2. To Help You Feel Full

Apple cider vinegar is sometimes recommended as a weight loss aid.

This is because it may help you feel full.

Some short-term studies have shown that consuming apple cider vinegar may help you eat fewer calories, lose weight and reduce belly fat (10Trusted Source11Trusted Source).

However, its long-term effects on weight loss are unknown and likely to be small unless other dietary and lifestyle changes are also made (2Trusted Source).

3. To Preserve Food

Just like other types of vinegar, ACV is an effective preservative.

In fact, people have used vinegar as a pickling agent to preserve foods for thousands of years.

It works by making the food more acidic, which deactivates its enzymes and kills any bacteria in the food that may cause spoilage.

4. As a Deodorizer

Apple cider vinegar is known to have antibacterial properties.

Because of this, it’s often claimed that apple cider vinegar can eliminate bad smells.

There isn’t any research to back up these claims, but you can try it out by mixing apple cider vinegar with water to make a deodorizing spray.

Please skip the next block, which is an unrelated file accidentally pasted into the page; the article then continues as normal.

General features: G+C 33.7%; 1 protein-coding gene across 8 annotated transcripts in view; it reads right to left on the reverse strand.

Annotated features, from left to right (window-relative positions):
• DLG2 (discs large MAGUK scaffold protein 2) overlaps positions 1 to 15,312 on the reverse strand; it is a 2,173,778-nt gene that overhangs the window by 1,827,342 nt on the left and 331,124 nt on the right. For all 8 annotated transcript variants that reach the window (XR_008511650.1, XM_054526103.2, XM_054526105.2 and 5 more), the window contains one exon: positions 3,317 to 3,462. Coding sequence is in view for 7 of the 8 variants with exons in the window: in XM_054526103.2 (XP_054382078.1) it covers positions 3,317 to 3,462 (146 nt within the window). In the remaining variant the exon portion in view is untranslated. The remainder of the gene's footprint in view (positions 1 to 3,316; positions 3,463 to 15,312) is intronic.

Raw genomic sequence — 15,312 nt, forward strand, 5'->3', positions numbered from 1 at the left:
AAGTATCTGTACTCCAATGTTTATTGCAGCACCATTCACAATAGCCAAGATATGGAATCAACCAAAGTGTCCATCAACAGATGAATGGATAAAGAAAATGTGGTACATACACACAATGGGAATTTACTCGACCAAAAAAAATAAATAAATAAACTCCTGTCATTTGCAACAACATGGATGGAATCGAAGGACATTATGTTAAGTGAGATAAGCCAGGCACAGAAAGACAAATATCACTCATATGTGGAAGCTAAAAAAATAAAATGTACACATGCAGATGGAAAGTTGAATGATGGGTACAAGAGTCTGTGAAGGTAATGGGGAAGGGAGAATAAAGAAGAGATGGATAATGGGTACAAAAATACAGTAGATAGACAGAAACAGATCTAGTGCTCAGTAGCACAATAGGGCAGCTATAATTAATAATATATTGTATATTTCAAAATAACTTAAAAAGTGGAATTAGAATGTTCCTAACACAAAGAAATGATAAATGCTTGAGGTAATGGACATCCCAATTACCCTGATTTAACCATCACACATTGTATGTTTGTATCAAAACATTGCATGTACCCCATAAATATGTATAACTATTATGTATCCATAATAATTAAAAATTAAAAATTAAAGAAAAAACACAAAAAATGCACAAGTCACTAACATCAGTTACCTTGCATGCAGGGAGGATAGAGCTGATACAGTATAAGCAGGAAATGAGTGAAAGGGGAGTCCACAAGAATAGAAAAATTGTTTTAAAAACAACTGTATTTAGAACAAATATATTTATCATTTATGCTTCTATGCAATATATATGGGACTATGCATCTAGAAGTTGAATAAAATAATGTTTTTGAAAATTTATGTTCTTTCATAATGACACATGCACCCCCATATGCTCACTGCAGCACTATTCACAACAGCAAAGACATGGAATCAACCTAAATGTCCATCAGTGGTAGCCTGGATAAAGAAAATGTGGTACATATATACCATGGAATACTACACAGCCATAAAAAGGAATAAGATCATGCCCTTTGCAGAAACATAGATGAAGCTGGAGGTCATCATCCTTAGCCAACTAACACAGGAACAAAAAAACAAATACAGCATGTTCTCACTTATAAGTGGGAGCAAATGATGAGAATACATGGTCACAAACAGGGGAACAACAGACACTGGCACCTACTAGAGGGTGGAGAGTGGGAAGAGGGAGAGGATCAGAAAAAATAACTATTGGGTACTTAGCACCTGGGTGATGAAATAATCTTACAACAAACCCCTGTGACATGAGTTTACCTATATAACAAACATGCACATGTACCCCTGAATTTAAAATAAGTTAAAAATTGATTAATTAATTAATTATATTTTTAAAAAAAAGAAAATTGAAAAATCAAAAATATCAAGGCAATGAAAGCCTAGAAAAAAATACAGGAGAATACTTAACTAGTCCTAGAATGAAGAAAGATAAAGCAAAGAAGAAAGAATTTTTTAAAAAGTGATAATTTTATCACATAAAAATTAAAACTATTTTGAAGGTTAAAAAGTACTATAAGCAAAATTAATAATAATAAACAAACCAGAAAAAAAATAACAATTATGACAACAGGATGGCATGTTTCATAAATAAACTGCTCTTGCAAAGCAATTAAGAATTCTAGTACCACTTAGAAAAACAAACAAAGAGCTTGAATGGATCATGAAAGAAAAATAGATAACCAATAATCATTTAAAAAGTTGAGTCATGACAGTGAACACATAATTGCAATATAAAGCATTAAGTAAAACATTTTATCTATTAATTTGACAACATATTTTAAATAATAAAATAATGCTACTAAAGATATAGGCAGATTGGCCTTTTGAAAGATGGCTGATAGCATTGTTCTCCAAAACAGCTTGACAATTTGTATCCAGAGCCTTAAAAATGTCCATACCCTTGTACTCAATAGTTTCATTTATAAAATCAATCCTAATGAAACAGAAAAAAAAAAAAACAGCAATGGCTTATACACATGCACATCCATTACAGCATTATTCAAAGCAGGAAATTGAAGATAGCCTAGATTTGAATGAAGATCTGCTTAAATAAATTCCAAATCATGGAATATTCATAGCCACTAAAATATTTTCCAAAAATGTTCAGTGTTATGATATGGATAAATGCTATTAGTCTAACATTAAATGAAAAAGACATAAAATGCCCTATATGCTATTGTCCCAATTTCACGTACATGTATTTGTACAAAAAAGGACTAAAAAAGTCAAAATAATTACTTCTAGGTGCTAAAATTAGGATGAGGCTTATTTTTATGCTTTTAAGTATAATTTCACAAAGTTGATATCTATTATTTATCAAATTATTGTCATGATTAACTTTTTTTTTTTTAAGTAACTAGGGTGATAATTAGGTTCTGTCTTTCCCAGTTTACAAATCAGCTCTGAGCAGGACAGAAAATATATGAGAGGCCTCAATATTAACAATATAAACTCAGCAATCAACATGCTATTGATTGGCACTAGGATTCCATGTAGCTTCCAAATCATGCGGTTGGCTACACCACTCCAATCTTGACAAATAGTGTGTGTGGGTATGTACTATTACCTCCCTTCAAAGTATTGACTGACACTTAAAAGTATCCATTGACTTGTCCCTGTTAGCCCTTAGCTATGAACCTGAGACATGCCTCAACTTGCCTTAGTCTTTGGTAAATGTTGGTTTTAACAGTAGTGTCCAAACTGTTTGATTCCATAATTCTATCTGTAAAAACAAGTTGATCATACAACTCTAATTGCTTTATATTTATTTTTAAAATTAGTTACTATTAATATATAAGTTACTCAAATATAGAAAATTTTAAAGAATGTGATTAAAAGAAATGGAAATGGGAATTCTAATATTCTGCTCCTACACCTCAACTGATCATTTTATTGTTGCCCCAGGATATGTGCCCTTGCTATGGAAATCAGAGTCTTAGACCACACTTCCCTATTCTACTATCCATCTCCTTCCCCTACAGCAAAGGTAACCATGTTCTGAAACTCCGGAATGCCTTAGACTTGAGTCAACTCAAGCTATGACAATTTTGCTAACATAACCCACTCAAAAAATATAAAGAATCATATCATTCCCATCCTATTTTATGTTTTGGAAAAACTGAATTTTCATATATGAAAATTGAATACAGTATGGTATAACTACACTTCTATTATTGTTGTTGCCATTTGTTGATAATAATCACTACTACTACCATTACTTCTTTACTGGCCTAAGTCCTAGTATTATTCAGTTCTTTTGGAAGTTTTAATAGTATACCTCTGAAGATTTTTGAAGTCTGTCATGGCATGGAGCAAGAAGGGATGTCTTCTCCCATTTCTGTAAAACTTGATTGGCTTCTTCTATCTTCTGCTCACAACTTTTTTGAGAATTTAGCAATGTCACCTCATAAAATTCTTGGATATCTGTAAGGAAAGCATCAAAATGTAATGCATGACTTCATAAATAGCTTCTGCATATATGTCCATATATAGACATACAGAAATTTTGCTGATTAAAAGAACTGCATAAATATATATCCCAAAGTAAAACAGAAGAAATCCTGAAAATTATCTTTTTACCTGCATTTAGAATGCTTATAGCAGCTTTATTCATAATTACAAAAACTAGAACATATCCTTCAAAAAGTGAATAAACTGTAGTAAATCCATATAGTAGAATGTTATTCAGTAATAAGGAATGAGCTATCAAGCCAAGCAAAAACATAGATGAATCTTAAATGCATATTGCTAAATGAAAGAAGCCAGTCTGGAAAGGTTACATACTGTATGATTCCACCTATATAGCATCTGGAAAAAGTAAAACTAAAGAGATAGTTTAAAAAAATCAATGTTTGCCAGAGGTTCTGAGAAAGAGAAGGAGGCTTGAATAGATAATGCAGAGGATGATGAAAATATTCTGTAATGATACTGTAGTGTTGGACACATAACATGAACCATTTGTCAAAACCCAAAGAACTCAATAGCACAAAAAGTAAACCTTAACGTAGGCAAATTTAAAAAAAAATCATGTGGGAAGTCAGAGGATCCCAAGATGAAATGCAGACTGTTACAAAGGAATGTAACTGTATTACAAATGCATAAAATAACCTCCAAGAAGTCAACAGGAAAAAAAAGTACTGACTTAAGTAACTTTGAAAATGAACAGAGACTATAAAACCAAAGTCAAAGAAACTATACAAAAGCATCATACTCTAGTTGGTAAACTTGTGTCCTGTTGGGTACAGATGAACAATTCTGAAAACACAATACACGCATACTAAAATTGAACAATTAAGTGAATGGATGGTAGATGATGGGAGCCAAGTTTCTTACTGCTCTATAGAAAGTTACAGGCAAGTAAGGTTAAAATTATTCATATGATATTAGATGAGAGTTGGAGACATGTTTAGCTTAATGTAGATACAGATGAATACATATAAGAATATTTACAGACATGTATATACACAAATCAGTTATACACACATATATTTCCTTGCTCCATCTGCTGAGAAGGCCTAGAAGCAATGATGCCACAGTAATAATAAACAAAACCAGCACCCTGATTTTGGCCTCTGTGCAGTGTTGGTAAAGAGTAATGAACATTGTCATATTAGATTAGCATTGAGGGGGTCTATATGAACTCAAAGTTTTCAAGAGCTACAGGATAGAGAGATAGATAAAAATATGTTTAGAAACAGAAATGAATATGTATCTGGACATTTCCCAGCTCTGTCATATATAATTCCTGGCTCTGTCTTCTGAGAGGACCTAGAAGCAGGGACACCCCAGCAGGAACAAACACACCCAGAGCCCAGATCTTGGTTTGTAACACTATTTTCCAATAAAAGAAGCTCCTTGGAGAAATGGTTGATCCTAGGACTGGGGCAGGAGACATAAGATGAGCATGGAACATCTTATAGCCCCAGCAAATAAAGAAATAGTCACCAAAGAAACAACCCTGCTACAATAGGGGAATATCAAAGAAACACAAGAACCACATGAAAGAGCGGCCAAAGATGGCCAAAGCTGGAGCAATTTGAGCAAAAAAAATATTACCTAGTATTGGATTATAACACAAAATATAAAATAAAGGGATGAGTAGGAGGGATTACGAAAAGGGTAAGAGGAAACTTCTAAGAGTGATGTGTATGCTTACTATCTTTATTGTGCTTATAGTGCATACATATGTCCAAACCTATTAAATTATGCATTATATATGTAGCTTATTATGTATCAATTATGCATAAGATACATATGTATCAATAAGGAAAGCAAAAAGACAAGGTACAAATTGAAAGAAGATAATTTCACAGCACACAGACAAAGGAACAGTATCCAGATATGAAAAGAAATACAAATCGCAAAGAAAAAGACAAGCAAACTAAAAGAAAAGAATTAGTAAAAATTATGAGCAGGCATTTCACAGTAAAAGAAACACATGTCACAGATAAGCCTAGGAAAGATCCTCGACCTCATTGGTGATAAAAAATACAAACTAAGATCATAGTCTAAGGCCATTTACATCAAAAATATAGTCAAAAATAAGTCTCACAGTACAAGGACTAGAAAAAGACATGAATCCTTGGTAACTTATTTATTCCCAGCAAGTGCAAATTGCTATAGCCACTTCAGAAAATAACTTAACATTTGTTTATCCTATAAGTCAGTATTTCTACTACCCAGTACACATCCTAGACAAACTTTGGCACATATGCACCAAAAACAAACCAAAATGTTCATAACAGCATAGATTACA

This makes a natural alternative to odor neutralizers.

You can also mix it with water and Epsom salts to make a foot soak, like this. This may help get rid of unwanted foot odor by killing off odor-causing bacteria.

5. To Make a Salad Vinaigrette

One easy way to use apple cider vinegar is to make a simple salad dressing.

Homemade salad dressings can be much healthier for you than store-bought ones, and they’re often tastier too.

6. To Lower the Risk of Cancer

It’s often claimed that ACV can help lower your risk of cancer.

In test-tube studies, vinegar has been shown to kill cancer cells (12Trusted Source13Trusted Source14Trusted Source15Trusted Source).

Some observational studies, which can’t prove causation, have also linked consuming apple cider vinegar with a decreased risk of esophageal cancer. However, other studies have linked it with an increased risk of bladder cancer (16Trusted Source17Trusted Source).